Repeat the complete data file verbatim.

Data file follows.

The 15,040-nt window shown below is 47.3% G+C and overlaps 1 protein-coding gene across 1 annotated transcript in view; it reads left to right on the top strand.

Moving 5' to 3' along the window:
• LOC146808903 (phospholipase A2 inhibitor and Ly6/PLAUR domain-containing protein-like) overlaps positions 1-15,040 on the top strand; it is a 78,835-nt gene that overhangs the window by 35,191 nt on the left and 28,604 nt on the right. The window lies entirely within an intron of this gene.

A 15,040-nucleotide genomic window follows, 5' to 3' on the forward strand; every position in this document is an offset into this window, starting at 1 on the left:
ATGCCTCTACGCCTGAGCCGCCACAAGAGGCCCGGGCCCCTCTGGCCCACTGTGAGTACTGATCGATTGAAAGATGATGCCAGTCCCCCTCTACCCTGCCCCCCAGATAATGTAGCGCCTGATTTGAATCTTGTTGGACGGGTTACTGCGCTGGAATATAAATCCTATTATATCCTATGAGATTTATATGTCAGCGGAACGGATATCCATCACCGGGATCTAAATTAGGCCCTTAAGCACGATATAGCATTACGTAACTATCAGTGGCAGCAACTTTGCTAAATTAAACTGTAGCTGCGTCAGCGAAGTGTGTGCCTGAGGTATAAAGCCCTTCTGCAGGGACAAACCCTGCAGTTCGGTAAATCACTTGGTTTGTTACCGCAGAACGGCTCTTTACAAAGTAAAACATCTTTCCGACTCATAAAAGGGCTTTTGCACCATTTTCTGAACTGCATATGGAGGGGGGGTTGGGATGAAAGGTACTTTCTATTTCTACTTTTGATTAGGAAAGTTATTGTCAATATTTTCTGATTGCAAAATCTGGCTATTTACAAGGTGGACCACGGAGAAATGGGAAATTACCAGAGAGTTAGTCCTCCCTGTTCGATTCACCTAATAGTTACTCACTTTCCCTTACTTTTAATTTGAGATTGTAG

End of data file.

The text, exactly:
The 15,040-nt window shown below is 47.3% G+C and overlaps 1 protein-coding gene across 1 annotated transcript in view; it reads left to right on the top strand.

Moving 5' to 3' along the window:
• LOC146808903 (phospholipase A2 inhibitor and Ly6/PLAUR domain-containing protein-like) overlaps positions 1-15,040 on the top strand; it is a 78,835-nt gene that overhangs the window by 35,191 nt on the left and 28,604 nt on the right. The window lies entirely within an intron of this gene.

A 15,040-nucleotide genomic window follows, 5' to 3' on the forward strand; every position in this document is an offset into this window, starting at 1 on the left:
ATGCCTCTACGCCTGAGCCGCCACAAGAGGCCCGGGCCCCTCTGGCCCACTGTGAGTACTGATCGATTGAAAGATGATGCCAGTCCCCCTCTACCCTGCCCCCCAGATAATGTAGCGCCTGATTTGAATCTTGTTGGACGGGTTACTGCGCTGGAATATAAATCCTATTATATCCTATGAGATTTATATGTCAGCGGAACGGATATCCATCACCGGGATCTAAATTAGGCCCTTAAGCACGATATAGCATTACGTAACTATCAGTGGCAGCAACTTTGCTAAATTAAACTGTAGCTGCGTCAGCGAAGTGTGTGCCTGAGGTATAAAGCCCTTCTGCAGGGACAAACCCTGCAGTTCGGTAAATCACTTGGTTTGTTACCGCAGAACGGCTCTTTACAAAGTAAAACATCTTTCCGACTCATAAAAGGGCTTTTGCACCATTTTCTGAACTGCATATGGAGGGGGGGTTGGGATGAAAGGTACTTTCTATTTCTACTTTTGATTAGGAAAGTTATTGTCAATATTTTCTGATTGCAAAATCTGGCTATTTACAAGGTGGACCACGGAGAAATGGGAAATTACCAGAGAGTTAGTCCTCCCTGTTCGATTCACCTAATAGTTACTCACTTTCCCTTACTTTTAATTTGAGATTGTAG